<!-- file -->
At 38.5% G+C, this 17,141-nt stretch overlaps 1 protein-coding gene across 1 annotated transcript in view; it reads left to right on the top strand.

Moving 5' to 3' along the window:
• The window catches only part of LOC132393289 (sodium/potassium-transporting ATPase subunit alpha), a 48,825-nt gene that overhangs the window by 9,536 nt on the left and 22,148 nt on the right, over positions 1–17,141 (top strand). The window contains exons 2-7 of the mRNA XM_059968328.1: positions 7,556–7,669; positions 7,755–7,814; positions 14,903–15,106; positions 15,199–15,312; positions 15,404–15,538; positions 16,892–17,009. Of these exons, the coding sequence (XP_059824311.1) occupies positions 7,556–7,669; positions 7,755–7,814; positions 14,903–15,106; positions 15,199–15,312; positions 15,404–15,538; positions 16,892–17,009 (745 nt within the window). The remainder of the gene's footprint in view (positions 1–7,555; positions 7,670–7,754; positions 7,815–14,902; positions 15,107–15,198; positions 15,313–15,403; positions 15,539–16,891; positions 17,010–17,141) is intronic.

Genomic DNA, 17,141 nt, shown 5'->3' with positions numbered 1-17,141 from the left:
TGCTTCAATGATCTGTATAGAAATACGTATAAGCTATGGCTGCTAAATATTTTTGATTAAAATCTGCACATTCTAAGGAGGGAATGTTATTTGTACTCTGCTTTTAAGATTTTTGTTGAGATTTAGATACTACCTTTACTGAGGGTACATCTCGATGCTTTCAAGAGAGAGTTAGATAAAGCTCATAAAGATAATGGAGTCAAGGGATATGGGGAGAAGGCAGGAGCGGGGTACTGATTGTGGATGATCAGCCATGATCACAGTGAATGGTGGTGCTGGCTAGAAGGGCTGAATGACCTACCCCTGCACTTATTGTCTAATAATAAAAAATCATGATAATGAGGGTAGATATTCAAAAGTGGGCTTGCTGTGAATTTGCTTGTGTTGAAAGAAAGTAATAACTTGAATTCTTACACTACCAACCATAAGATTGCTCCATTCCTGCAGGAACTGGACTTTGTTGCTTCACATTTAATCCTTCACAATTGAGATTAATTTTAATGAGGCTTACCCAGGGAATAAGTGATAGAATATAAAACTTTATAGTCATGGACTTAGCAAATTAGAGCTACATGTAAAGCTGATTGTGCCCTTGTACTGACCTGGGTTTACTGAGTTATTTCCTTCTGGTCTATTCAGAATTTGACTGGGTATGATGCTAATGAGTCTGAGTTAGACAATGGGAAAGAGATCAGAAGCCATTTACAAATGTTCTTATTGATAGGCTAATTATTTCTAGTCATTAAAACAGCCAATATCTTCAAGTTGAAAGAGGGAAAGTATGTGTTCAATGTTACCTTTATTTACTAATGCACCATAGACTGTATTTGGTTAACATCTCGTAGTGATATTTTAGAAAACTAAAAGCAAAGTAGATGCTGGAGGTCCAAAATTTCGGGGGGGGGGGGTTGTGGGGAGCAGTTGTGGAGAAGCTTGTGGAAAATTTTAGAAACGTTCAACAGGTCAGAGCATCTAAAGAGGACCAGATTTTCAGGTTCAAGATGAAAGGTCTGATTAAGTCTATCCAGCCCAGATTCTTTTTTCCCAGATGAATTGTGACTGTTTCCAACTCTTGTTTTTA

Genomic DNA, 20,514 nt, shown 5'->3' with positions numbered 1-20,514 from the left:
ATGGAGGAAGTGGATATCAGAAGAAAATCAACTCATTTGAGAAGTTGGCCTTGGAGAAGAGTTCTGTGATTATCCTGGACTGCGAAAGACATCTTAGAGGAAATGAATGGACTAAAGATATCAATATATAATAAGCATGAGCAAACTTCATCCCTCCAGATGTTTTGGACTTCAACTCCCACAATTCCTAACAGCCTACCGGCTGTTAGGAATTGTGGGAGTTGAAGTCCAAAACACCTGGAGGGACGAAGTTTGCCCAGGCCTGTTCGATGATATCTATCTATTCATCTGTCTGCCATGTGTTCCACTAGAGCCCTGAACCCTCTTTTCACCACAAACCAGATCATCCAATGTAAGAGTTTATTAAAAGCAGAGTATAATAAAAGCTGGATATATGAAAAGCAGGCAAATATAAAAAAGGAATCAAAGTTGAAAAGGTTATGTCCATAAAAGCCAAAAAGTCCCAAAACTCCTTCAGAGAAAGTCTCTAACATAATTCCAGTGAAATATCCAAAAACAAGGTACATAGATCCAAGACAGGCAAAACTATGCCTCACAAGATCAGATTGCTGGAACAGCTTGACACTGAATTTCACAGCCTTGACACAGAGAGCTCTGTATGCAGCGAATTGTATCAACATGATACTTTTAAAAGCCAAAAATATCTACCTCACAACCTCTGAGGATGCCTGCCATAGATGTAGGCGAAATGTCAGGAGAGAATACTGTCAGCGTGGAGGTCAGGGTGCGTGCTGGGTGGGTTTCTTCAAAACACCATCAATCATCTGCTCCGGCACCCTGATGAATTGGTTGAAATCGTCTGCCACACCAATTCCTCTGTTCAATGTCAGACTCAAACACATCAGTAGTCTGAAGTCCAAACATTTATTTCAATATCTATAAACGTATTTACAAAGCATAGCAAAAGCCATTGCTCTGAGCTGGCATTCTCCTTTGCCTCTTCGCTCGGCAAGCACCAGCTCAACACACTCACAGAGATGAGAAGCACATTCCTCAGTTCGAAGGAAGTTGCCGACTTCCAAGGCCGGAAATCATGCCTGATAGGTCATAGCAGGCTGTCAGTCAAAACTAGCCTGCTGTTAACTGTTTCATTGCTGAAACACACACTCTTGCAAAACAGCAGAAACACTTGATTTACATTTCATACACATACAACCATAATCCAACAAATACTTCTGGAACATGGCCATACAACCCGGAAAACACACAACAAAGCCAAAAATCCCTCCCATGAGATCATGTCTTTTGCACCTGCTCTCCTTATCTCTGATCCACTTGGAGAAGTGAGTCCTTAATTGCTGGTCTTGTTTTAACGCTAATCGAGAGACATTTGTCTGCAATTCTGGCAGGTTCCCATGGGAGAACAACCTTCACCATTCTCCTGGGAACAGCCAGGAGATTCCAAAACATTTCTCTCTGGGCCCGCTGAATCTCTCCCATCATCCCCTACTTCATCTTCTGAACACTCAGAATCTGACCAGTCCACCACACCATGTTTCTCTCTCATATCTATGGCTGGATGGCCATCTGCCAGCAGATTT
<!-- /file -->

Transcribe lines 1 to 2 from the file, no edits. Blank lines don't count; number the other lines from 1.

At 38.5% G+C, this 17,141-nt stretch overlaps 1 protein-coding gene across 1 annotated transcript in view; it reads left to right on the top strand.

Moving 5' to 3' along the window: